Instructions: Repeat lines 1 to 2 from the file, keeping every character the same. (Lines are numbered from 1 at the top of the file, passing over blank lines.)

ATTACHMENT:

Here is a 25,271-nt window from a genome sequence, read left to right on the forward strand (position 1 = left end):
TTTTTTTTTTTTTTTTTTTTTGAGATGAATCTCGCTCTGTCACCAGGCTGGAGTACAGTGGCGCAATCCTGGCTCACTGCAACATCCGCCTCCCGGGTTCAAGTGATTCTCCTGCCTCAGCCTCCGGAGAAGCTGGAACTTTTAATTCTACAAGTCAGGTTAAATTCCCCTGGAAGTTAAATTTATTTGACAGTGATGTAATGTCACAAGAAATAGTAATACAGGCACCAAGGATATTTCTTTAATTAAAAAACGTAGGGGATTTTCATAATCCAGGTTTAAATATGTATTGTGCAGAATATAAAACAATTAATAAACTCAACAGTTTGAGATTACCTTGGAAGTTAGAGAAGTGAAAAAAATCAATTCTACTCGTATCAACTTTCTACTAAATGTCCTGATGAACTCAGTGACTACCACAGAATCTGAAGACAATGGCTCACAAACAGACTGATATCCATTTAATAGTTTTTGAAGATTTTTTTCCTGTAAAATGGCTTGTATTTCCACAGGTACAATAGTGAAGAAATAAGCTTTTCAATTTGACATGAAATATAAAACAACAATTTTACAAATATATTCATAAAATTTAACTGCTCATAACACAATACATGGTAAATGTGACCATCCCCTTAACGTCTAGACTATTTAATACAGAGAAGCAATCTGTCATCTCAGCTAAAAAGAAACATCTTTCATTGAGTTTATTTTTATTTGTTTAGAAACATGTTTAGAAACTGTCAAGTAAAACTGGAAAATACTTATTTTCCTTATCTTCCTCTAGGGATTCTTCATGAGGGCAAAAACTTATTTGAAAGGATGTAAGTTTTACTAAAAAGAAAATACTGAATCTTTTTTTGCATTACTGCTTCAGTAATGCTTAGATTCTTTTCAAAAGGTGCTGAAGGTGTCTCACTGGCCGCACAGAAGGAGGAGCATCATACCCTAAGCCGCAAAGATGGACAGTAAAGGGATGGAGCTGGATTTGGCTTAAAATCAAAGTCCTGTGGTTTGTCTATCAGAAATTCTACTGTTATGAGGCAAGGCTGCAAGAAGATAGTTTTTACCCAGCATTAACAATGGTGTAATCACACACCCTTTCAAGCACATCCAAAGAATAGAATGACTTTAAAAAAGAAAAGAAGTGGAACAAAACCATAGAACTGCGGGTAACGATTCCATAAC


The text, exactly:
Here is a 25,271-nt window from a genome sequence, read left to right on the forward strand (position 1 = left end):
TTTTTTTTTTTTTTTTTTTTTGAGATGAATCTCGCTCTGTCACCAGGCTGGAGTACAGTGGCGCAATCCTGGCTCACTGCAACATCCGCCTCCCGGGTTCAAGTGATTCTCCTGCCTCAGCCTCCGGAGAAGCTGGAACTTTTAATTCTACAAGTCAGGTTAAATTCCCCTGGAAGTTAAATTTATTTGACAGTGATGTAATGTCACAAGAAATAGTAATACAGGCACCAAGGATATTTCTTTAATTAAAAAACGTAGGGGATTTTCATAATCCAGGTTTAAATATGTATTGTGCAGAATATAAAACAATTAATAAACTCAACAGTTTGAGATTACCTTGGAAGTTAGAGAAGTGAAAAAAATCAATTCTACTCGTATCAACTTTCTACTAAATGTCCTGATGAACTCAGTGACTACCACAGAATCTGAAGACAATGGCTCACAAACAGACTGATATCCATTTAATAGTTTTTGAAGATTTTTTTCCTGTAAAATGGCTTGTATTTCCACAGGTACAATAGTGAAGAAATAAGCTTTTCAATTTGACATGAAATATAAAACAACAATTTTACAAATATATTCATAAAATTTAACTGCTCATAACACAATACATGGTAAATGTGACCATCCCCTTAACGTCTAGACTATTTAATACAGAGAAGCAATCTGTCATCTCAGCTAAAAAGAAACATCTTTCATTGAGTTTATTTTTATTTGTTTAGAAACATGTTTAGAAACTGTCAAGTAAAACTGGAAAATACTTATTTTCCTTATCTTCCTCTAGGGATTCTTCATGAGGGCAAAAACTTATTTGAAAGGATGTAAGTTTTACTAAAAAGAAAATACTGAATCTTTTTTTGCATTACTGCTTCAGTAATGCTTAGATTCTTTTCAAAAGGTGCTGAAGGTGTCTCACTGGCCGCACAGAAGGAGGAGCATCATACCCTAAGCCGCAAAGATGGACAGTAAAGGGATGGAGCTGGATTTGGCTTAAAATCAAAGTCCTGTGGTTTGTCTATCAGAAATTCTACTGTTATGAGGCAAGGCTGCAAGAAGATAGTTTTTACCCAGCATTAACAATGGTGTAATCACACACCCTTTCAAGCACATCCAAAGAATAGAATGACTTTAAAAAAGAAAAGAAGTGGAACAAAACCATAGAACTGCGGGTAACGATTCCATAAC